MACON/ATLANTA – Mercer University’s College of Education has received a $1.5 million grant from the National Science Foundation (NSF) to develop computer science master teachers for schools in rural Georgia.

The five-year project, in the amount of $1,499,816, is administered through the NSF’s Division of Undergraduate Education and Robert Noyce Teacher Scholarship Program.

The project aims to serve the national need of developing highly effective computer science teacher leaders who are prepared to strengthen the ability of rural school systems to provide access to high-quality instruction for all students.

Dr. Thomas Koballa, dean of the College of Education, serves as principal investigator on the grant project, along with co-principal investigators Dr. Susie Morrissey, assistant professor of mathematics education in the College of Education; Dr. Bob Allen, professor and chair of computer science in the College of Liberal Arts and Sciences; and Dr. Anthony Choi, professor of electrical and computer engineering in the School of Engineering.

The project includes partnerships with Wiregrass Georgia Technical College, the Computer Science for Georgia Academic Partners Network and high-need school districts in Clinch, Coffee, Evans, Jeff Davis, Tattnall, Treutlen and Wheeler counties, as well as Dublin City Schools.

Georgia Department of Education data indicates that of the 81,144 Georgia middle school and high school students enrolled in computer science courses during the 2020-2021 school year, fewer than 20 percent were students in rural school systems. Additionally, of the 309 certified computer science teachers, only 86 taught in rural schools.

“Job reports indicate thousands of unfilled computer science positions in Georgia and many more unfilled positions that demand the thinking skills taught in computer science courses,” said Dr. Koballa. “Students attending rural schools in our state, especially members of underrepresented groups, don’t have access to computer science instruction to prepare them for these positions compared to students attending urban and suburban schools.”

“We are excited to work with teachers who are dedicated to providing their students with computer science opportunities that will enable them to pursue careers in a well-paying industry with a shortage of applicants,” added Dr. Morrissey.

The project team will recruit and train 16 certified computer science Master Teacher Fellows (MTFs), including one middle school teacher and one high school teacher from each of the eight partner districts.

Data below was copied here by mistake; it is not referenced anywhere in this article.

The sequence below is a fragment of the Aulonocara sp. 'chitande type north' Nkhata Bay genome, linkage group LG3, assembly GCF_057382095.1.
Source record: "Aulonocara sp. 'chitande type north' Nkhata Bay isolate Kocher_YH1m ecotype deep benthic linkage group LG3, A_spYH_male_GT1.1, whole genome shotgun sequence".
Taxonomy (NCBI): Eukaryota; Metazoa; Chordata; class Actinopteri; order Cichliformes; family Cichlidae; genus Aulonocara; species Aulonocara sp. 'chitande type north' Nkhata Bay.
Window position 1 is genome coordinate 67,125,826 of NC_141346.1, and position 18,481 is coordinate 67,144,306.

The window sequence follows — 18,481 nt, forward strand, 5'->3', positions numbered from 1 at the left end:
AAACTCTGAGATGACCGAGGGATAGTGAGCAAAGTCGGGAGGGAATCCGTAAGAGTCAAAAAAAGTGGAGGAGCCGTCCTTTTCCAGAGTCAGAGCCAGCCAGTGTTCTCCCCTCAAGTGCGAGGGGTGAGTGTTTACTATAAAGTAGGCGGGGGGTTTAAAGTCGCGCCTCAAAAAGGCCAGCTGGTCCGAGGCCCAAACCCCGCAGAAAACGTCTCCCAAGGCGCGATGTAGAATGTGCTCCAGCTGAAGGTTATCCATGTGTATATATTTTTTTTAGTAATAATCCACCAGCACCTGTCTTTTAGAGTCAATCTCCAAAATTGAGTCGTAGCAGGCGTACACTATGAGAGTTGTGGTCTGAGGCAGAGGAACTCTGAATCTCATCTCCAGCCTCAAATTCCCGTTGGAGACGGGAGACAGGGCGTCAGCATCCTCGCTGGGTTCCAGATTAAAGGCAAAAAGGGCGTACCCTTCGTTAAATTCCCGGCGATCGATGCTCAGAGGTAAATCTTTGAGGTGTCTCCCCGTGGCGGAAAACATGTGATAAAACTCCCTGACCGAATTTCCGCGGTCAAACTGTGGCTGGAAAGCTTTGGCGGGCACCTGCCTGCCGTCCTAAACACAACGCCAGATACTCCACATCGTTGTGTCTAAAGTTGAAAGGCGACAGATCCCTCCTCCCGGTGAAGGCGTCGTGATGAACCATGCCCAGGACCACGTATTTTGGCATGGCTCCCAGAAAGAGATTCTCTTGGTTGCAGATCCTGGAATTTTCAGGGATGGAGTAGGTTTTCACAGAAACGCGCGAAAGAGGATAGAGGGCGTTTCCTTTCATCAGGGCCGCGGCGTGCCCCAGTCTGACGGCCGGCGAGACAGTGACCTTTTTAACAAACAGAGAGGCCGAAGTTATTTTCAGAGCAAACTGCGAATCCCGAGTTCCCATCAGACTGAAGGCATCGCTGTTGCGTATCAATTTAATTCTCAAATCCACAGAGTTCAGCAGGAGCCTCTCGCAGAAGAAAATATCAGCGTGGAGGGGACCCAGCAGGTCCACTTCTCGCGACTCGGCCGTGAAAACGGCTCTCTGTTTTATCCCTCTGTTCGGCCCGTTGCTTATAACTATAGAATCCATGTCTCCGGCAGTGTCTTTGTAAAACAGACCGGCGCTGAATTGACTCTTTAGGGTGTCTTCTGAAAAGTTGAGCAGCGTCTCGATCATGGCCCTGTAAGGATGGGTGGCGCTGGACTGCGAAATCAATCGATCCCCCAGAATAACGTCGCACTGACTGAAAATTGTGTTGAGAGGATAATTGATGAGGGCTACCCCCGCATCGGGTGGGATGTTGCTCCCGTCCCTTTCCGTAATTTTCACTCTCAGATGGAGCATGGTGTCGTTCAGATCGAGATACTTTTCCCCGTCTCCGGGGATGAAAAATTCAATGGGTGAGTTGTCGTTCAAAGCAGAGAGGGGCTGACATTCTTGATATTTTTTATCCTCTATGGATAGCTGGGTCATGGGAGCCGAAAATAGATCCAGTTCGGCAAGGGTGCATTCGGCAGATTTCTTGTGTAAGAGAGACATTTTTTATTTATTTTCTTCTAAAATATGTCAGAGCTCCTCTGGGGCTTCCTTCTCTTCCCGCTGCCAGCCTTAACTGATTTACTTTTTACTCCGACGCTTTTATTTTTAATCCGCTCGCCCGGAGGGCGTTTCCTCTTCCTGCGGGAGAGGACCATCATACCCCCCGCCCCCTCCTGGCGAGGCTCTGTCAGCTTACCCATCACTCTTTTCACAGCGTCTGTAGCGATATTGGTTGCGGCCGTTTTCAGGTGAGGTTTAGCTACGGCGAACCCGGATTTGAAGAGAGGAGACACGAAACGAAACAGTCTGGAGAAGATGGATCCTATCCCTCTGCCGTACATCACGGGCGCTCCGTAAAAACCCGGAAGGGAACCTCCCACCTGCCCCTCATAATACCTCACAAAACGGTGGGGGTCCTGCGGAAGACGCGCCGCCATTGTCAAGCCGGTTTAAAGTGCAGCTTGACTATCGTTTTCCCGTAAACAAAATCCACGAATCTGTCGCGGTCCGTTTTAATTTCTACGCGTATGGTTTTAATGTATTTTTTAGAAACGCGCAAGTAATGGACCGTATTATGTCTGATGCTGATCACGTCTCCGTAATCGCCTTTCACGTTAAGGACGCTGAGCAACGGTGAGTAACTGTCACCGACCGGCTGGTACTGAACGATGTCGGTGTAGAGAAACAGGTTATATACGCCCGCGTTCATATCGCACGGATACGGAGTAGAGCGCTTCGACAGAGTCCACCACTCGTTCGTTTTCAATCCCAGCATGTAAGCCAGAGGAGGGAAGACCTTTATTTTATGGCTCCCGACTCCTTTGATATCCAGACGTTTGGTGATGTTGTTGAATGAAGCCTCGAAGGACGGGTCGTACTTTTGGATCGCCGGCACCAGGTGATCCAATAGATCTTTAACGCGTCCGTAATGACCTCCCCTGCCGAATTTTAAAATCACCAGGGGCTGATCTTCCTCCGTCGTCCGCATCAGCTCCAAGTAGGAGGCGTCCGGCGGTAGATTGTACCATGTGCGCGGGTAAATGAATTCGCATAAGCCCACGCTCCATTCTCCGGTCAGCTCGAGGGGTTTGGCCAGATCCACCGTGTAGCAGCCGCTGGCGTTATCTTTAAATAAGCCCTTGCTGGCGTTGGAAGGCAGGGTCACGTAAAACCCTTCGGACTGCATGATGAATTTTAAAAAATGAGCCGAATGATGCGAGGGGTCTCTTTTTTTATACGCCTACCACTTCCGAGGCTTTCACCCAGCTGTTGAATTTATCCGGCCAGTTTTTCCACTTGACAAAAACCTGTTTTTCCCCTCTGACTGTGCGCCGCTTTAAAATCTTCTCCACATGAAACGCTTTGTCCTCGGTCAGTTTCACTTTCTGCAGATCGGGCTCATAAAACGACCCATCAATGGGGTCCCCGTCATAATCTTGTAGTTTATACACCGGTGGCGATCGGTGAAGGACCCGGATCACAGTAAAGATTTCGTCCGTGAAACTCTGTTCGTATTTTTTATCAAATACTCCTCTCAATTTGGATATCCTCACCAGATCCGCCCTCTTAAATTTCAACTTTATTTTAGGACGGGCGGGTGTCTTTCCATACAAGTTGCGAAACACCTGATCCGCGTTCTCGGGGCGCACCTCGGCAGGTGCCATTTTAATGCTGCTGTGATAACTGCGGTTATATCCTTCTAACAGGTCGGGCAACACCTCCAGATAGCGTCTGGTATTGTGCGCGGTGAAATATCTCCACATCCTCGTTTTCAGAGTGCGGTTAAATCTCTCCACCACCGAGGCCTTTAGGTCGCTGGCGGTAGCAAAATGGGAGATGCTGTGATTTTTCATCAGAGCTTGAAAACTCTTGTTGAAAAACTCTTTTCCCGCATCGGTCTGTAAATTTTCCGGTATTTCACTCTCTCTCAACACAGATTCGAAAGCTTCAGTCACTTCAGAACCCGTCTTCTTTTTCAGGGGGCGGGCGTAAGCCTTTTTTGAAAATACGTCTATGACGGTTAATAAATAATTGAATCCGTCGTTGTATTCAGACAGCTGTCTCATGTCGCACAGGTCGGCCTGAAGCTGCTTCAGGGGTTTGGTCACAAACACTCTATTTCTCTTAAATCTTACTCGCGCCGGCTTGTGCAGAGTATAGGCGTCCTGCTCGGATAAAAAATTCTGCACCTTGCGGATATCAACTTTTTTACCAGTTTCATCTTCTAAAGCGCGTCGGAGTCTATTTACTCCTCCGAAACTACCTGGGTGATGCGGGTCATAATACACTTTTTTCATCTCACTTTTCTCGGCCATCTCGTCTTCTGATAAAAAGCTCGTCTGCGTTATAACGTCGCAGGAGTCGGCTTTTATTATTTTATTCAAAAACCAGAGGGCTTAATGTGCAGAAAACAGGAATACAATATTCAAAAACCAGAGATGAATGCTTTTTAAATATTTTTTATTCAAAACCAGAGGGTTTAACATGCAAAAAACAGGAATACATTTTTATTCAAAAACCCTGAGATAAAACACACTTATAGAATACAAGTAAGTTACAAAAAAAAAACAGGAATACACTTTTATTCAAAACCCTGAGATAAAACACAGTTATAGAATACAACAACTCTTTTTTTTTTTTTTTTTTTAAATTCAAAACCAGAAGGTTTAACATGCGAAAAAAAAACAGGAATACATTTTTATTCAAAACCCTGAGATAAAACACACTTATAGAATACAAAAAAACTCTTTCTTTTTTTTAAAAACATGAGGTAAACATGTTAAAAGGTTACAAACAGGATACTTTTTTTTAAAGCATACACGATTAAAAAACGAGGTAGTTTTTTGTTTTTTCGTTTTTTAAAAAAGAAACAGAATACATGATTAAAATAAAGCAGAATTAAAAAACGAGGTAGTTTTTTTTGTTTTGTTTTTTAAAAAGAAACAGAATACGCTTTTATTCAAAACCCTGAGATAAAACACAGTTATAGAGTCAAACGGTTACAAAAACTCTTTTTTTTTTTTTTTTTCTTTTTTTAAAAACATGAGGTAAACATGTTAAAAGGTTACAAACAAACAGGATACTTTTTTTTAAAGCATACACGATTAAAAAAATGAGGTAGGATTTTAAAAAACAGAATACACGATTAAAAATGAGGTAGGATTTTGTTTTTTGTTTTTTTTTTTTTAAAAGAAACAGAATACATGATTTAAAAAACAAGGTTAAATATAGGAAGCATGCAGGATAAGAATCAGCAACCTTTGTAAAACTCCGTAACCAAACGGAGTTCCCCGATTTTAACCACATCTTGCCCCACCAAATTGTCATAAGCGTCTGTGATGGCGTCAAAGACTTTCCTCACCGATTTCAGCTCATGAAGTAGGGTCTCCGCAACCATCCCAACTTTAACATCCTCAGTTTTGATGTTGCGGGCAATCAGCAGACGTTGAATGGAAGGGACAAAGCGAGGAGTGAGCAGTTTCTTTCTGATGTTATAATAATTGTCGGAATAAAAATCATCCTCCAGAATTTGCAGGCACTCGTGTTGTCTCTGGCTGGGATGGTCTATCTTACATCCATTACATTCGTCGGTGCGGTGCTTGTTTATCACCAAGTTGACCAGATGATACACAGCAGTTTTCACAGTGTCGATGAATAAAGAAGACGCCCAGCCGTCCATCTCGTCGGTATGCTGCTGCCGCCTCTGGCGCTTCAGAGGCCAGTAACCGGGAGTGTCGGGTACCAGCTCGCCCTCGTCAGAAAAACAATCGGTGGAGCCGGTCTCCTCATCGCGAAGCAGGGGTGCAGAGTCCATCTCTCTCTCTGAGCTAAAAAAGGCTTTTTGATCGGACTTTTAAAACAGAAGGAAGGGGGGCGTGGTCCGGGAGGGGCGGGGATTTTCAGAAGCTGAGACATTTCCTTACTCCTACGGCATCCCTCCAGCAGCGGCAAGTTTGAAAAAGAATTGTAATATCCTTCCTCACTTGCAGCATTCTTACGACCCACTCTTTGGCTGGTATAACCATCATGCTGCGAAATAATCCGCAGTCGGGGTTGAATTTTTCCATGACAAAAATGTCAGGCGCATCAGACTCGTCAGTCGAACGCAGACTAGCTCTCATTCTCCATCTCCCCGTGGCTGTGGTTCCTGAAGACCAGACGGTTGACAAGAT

MTFs will receive tuition and a stipend to complete a 14-month online Educational Specialist (Ed.S.) in Teacher Leadership degree program, followed by online computer science mini-courses, in-person computer science leadership assemblies and computer science system-level planning events.

“This program will develop not only the understandings and pedagogical skills to teach computer science courses but also to serve as computer science leaders for their school districts. As computer science teacher leaders, MTFs will be able to mentor other computer science teachers and inform school- and district-level decisions about curriculum, course offerings and career pathways,” said Dr. Koballa.

Nonprofit partners, such as the Georgia Rural Health Innovation Center, University of Georgia Agricultural Extension Service and the Software Engineering Group at Warner Robins Air Logistics Complex, will provide MTFs with career-focused computer science links within rural communities.

“When Dean Koballa asked me to join this team, I was ecstatic,” said Dr. Allen. “Computer science education is one of my passions. Throughout my years at Mercer, I have conducted numerous introductory computer programming workshops for K-12 teachers in Middle Georgia.  This grant enables Mercer to build a sustainable platform for encouraging and developing high-quality computer science teachers throughout the state of Georgia.”

“We want to have an impact and lay out sustainable policies and mechanisms, so that each of the school districts are able to continue what they started, and all future students will benefit,” added Dr. Choi.

About the College of Education

Mercer University’s Tift College of Education – with campuses in Macon, Atlanta and the University’s two regional academic centers – prepares more professional educators than any other private institution in Georgia. Named for the former women’s college that merged with Mercer in 1986, the College of Education offers baccalaureate and graduate degrees, and is guided by the conceptual framework of the “Transforming Educator,” which supports those who aspire to grow professionally throughout their careers, while also seeking to transform the lives of students. For more information, visit